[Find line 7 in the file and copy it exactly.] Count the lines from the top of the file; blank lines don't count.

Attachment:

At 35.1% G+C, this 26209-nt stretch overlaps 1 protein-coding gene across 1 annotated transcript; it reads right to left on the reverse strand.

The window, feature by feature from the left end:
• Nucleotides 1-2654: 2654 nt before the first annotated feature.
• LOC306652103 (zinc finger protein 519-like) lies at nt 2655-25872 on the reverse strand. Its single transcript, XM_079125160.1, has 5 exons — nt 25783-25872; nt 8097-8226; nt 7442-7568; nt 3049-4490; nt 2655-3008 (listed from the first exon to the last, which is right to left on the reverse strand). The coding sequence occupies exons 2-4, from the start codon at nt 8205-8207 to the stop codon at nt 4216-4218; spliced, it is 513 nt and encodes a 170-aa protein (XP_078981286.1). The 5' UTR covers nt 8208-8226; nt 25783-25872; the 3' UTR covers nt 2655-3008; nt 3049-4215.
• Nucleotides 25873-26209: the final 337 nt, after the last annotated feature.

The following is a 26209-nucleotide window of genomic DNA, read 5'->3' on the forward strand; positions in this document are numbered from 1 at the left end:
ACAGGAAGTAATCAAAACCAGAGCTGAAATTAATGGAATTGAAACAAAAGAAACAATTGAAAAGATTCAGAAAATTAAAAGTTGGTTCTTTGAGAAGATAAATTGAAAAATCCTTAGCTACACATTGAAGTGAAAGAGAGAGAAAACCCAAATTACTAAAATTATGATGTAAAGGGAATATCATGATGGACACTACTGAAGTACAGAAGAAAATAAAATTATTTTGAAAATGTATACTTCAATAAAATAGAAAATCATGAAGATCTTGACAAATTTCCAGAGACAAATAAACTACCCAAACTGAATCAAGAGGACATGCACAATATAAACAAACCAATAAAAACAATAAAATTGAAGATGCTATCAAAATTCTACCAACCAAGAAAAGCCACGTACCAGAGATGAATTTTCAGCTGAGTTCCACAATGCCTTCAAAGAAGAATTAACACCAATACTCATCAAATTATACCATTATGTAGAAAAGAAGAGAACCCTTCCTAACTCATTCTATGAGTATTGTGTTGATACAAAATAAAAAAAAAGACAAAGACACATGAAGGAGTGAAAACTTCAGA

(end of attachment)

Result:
ACAGGAAGTAATCAAAACCAGAGCTGAAATTAATGGAATTGAAACAAAAGAAACAATTGAAAAGATTCAGAAAATTAAAAGTTGGTTCTTTGAGAAGATAAATTGAAAAATCCTTAGCTACACATTGAAGTGAAAGAGAGAGAAAACCCAAATTACTAAAATTATGATGTAAAGGGAATATCATGATGGACACTACTGAAGTACAGAAGAAAATAAAATTATTTTGAAAATGTATACTTCAATAAAATAGAAAATCATGAAGATCTTGACAAATTTCCAGAGACAAATAAACTACCCAAACTGAATCAAGAGGACATGCACAATATAAACAAACCAATAAAAACAATAAAATTGAAGATGCTATCAAAATTCTACCAACCAAGAAAAGCCACGTACCAGAGATGAATTTTCAGCTGAGTTCCACAATGCCTTCAAAGAAGAATTAACACCAATACTCATCAAATTATACCATTATGTAGAAAAGAAGAGAACCCTTCCTAACTCATTCTATGAGTATTGTGTTGATACAAAATAAAAAAAAAGACAAAGACACATGAAGGAGTGAAAACTTCAGA